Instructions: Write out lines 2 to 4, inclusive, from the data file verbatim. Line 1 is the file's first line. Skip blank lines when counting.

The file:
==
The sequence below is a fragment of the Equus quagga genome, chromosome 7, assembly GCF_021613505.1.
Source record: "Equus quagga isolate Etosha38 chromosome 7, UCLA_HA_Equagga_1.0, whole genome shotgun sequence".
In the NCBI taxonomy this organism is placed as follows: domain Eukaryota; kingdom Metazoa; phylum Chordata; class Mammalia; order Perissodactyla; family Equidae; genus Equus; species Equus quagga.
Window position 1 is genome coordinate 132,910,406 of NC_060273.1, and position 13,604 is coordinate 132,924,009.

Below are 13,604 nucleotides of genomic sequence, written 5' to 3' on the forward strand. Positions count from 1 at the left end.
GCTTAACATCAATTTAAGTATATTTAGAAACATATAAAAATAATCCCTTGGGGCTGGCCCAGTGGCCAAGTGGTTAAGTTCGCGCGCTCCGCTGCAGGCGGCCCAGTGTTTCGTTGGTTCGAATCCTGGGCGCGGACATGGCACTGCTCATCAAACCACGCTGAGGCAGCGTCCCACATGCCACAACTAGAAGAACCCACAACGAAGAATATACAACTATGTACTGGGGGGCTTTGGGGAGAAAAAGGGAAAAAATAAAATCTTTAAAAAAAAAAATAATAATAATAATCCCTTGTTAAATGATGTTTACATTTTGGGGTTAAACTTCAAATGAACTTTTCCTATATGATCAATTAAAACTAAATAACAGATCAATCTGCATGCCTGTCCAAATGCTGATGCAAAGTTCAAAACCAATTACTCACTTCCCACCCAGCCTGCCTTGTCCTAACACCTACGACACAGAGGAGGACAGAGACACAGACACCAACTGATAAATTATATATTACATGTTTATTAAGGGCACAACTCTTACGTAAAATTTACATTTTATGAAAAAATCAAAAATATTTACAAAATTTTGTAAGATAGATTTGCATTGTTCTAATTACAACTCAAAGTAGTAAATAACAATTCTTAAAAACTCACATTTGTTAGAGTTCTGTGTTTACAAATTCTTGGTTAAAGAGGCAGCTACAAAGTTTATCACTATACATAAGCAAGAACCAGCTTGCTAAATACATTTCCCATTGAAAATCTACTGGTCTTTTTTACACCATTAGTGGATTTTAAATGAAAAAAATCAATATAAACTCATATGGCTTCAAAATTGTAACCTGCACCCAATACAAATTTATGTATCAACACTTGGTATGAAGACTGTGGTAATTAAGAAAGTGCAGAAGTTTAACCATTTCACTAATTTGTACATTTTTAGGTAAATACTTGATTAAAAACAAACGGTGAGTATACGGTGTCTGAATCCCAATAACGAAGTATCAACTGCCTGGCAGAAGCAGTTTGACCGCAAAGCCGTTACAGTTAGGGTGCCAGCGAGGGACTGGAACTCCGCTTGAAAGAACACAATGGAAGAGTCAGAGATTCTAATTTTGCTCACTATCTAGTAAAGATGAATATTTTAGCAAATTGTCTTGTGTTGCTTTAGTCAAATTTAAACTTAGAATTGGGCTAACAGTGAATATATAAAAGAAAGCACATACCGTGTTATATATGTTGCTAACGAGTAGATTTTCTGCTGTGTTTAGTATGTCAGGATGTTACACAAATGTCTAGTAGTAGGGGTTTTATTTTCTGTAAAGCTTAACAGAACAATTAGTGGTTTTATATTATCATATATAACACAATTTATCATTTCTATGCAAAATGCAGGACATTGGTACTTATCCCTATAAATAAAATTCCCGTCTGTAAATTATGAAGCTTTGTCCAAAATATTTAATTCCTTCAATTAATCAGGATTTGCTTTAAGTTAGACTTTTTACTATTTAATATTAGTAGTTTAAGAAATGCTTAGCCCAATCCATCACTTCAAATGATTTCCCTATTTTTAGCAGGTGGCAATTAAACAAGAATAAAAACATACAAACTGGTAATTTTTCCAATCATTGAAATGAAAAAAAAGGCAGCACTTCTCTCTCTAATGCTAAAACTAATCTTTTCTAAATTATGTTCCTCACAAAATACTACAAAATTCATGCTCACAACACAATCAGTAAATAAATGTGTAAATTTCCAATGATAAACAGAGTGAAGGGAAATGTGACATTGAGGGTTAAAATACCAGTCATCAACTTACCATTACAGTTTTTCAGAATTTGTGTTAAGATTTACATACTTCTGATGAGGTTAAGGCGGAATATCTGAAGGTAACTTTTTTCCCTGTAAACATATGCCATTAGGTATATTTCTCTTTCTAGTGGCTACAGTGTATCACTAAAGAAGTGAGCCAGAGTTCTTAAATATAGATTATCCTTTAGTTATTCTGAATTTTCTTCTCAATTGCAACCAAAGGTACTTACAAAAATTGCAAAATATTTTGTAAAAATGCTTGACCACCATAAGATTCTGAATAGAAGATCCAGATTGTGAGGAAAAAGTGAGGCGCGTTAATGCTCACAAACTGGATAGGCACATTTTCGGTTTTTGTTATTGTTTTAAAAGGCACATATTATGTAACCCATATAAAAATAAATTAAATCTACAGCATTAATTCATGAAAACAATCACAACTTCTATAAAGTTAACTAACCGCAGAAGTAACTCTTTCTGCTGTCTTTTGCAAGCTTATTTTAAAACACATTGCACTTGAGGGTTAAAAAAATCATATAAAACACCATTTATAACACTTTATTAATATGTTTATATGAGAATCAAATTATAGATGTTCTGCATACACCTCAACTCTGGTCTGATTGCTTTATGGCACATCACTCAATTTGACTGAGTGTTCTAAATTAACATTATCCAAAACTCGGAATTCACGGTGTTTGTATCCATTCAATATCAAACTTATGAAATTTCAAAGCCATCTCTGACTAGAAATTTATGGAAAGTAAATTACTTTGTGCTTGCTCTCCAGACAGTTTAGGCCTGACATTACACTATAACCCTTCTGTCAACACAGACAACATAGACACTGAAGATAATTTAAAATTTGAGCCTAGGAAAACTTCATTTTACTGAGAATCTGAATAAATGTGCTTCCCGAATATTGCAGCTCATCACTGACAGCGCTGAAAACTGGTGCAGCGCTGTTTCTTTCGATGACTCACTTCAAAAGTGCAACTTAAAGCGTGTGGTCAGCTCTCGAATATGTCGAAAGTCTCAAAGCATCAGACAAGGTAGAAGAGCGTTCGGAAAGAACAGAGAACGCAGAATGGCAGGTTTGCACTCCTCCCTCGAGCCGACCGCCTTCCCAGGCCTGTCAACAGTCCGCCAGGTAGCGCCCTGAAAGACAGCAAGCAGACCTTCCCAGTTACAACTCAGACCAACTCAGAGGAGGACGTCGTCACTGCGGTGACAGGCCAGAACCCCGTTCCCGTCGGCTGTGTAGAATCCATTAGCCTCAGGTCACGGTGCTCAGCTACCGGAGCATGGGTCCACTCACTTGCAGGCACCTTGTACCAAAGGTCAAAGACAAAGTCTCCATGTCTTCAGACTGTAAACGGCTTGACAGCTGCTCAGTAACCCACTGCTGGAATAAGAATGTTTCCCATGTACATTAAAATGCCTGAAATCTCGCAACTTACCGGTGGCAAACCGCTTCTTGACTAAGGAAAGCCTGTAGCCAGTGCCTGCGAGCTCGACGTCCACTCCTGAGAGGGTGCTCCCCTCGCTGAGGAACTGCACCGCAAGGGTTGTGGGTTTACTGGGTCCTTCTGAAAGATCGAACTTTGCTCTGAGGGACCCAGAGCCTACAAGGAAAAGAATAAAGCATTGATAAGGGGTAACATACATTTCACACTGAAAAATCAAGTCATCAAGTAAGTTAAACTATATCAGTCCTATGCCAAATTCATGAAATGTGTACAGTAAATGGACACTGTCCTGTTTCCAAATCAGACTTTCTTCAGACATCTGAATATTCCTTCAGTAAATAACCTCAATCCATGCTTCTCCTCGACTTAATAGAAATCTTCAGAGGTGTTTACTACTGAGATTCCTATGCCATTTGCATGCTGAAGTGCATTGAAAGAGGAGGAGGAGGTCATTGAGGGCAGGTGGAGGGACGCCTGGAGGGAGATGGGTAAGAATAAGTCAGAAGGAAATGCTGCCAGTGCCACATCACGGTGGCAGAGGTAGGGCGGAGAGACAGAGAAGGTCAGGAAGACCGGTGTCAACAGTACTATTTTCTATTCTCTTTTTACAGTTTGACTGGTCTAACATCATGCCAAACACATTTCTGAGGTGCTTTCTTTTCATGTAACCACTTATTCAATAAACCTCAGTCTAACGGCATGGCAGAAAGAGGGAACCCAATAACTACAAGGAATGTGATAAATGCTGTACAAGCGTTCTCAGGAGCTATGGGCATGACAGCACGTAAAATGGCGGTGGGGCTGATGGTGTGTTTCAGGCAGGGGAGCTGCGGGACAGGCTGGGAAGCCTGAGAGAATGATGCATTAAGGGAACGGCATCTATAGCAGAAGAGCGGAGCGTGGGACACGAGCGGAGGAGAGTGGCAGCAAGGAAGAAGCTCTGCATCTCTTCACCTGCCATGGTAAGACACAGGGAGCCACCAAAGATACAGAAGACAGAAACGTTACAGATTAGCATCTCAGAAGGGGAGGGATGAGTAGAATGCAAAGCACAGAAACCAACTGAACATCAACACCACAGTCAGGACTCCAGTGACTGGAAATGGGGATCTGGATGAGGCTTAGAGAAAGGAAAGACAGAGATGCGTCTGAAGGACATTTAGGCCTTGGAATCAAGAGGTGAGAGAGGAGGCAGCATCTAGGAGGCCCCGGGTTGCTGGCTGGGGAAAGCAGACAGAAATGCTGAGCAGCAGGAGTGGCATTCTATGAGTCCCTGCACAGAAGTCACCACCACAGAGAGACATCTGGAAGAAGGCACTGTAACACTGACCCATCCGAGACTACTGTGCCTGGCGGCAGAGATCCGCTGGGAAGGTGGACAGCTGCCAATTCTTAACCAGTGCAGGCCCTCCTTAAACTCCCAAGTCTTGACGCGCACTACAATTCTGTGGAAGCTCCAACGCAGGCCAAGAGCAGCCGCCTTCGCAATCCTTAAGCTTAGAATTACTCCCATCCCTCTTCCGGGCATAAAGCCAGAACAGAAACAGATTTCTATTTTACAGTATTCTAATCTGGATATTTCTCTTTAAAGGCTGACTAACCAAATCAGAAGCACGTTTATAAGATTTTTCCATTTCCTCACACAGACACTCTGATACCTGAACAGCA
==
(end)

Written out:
Source record: "Equus quagga isolate Etosha38 chromosome 7, UCLA_HA_Equagga_1.0, whole genome shotgun sequence".
In the NCBI taxonomy this organism is placed as follows: domain Eukaryota; kingdom Metazoa; phylum Chordata; class Mammalia; order Perissodactyla; family Equidae; genus Equus; species Equus quagga.
Window position 1 is genome coordinate 132,910,406 of NC_060273.1, and position 13,604 is coordinate 132,924,009.